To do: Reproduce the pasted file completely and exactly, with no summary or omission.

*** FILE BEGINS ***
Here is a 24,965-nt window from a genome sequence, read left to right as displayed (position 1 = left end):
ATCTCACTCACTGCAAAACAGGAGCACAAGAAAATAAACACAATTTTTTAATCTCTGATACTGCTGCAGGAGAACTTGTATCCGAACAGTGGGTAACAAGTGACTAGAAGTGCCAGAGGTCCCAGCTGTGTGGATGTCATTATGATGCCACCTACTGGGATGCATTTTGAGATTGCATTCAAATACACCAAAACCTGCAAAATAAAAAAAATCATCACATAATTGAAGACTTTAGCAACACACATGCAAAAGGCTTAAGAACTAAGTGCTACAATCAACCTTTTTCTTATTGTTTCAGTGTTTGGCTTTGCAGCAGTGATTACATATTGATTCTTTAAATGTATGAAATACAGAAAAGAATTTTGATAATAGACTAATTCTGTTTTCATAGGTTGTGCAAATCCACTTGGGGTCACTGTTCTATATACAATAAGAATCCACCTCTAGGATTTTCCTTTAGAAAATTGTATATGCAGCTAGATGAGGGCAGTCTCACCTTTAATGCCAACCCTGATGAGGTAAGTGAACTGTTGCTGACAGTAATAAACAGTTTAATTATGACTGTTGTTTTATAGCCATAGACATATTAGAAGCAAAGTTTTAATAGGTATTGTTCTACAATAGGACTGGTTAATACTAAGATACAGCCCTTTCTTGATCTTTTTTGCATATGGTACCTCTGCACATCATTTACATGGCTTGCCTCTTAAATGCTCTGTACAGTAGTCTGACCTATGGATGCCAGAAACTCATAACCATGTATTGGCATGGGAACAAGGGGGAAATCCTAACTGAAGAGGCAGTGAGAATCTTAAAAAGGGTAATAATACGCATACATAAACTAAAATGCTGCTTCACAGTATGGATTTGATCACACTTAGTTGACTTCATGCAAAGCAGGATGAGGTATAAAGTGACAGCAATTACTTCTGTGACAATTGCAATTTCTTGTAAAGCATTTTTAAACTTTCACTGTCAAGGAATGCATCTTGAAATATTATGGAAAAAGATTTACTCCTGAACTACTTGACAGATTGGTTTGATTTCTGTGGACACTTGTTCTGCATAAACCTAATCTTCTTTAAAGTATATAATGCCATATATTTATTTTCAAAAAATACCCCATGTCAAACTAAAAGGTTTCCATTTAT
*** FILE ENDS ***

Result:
Here is a 24,965-nt window from a genome sequence, read left to right as displayed (position 1 = left end):
ATCTCACTCACTGCAAAACAGGAGCACAAGAAAATAAACACAATTTTTTAATCTCTGATACTGCTGCAGGAGAACTTGTATCCGAACAGTGGGTAACAAGTGACTAGAAGTGCCAGAGGTCCCAGCTGTGTGGATGTCATTATGATGCCACCTACTGGGATGCATTTTGAGATTGCATTCAAATACACCAAAACCTGCAAAATAAAAAAAATCATCACATAATTGAAGACTTTAGCAACACACATGCAAAAGGCTTAAGAACTAAGTGCTACAATCAACCTTTTTCTTATTGTTTCAGTGTTTGGCTTTGCAGCAGTGATTACATATTGATTCTTTAAATGTATGAAATACAGAAAAGAATTTTGATAATAGACTAATTCTGTTTTCATAGGTTGTGCAAATCCACTTGGGGTCACTGTTCTATATACAATAAGAATCCACCTCTAGGATTTTCCTTTAGAAAATTGTATATGCAGCTAGATGAGGGCAGTCTCACCTTTAATGCCAACCCTGATGAGGTAAGTGAACTGTTGCTGACAGTAATAAACAGTTTAATTATGACTGTTGTTTTATAGCCATAGACATATTAGAAGCAAAGTTTTAATAGGTATTGTTCTACAATAGGACTGGTTAATACTAAGATACAGCCCTTTCTTGATCTTTTTTGCATATGGTACCTCTGCACATCATTTACATGGCTTGCCTCTTAAATGCTCTGTACAGTAGTCTGACCTATGGATGCCAGAAACTCATAACCATGTATTGGCATGGGAACAAGGGGGAAATCCTAACTGAAGAGGCAGTGAGAATCTTAAAAAGGGTAATAATACGCATACATAAACTAAAATGCTGCTTCACAGTATGGATTTGATCACACTTAGTTGACTTCATGCAAAGCAGGATGAGGTATAAAGTGACAGCAATTACTTCTGTGACAATTGCAATTTCTTGTAAAGCATTTTTAAACTTTCACTGTCAAGGAATGCATCTTGAAATATTATGGAAAAAGATTTACTCCTGAACTACTTGACAGATTGGTTTGATTTCTGTGGACACTTGTTCTGCATAAACCTAATCTTCTTTAAAGTATATAATGCCATATATTTATTTTCAAAAAATACCCCATGTCAAACTAAAAGGTTTCCATTTAT